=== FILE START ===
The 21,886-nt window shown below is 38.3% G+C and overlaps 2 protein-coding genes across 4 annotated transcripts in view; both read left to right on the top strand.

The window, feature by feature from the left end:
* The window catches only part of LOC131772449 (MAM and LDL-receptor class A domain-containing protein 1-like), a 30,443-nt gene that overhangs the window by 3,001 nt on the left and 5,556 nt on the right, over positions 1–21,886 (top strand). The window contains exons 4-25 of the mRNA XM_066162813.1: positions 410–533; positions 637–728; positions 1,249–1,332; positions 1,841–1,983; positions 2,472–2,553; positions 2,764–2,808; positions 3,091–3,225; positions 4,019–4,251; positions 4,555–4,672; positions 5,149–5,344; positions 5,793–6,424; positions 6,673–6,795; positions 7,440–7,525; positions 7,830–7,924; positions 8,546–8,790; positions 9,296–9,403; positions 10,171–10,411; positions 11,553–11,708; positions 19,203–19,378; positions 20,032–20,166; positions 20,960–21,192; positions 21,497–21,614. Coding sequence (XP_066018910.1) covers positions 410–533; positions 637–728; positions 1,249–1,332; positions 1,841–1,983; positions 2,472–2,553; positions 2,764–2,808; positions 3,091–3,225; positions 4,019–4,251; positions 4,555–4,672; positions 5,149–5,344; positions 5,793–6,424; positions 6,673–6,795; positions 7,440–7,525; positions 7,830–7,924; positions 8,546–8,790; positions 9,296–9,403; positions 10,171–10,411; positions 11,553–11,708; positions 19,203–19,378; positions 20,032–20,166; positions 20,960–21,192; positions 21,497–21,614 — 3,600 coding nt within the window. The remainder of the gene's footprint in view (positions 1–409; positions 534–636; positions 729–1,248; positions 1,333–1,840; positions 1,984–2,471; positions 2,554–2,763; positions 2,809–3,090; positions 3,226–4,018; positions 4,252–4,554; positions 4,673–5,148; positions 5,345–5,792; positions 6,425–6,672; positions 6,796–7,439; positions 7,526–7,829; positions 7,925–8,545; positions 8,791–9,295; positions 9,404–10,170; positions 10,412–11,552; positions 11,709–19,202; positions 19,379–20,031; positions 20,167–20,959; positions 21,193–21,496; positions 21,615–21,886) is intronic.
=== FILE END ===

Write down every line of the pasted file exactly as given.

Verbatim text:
The 21,886-nt window shown below is 38.3% G+C and overlaps 2 protein-coding genes across 4 annotated transcripts in view; both read left to right on the top strand.

The window, feature by feature from the left end:
* The window catches only part of LOC131772449 (MAM and LDL-receptor class A domain-containing protein 1-like), a 30,443-nt gene that overhangs the window by 3,001 nt on the left and 5,556 nt on the right, over positions 1–21,886 (top strand). The window contains exons 4-25 of the mRNA XM_066162813.1: positions 410–533; positions 637–728; positions 1,249–1,332; positions 1,841–1,983; positions 2,472–2,553; positions 2,764–2,808; positions 3,091–3,225; positions 4,019–4,251; positions 4,555–4,672; positions 5,149–5,344; positions 5,793–6,424; positions 6,673–6,795; positions 7,440–7,525; positions 7,830–7,924; positions 8,546–8,790; positions 9,296–9,403; positions 10,171–10,411; positions 11,553–11,708; positions 19,203–19,378; positions 20,032–20,166; positions 20,960–21,192; positions 21,497–21,614. Coding sequence (XP_066018910.1) covers positions 410–533; positions 637–728; positions 1,249–1,332; positions 1,841–1,983; positions 2,472–2,553; positions 2,764–2,808; positions 3,091–3,225; positions 4,019–4,251; positions 4,555–4,672; positions 5,149–5,344; positions 5,793–6,424; positions 6,673–6,795; positions 7,440–7,525; positions 7,830–7,924; positions 8,546–8,790; positions 9,296–9,403; positions 10,171–10,411; positions 11,553–11,708; positions 19,203–19,378; positions 20,032–20,166; positions 20,960–21,192; positions 21,497–21,614 — 3,600 coding nt within the window. The remainder of the gene's footprint in view (positions 1–409; positions 534–636; positions 729–1,248; positions 1,333–1,840; positions 1,984–2,471; positions 2,554–2,763; positions 2,809–3,090; positions 3,226–4,018; positions 4,252–4,554; positions 4,673–5,148; positions 5,345–5,792; positions 6,425–6,672; positions 6,796–7,439; positions 7,526–7,829; positions 7,925–8,545; positions 8,791–9,295; positions 9,404–10,170; positions 10,412–11,552; positions 11,709–19,202; positions 19,379–20,031; positions 20,167–20,959; positions 21,193–21,496; positions 21,615–21,886) is intronic.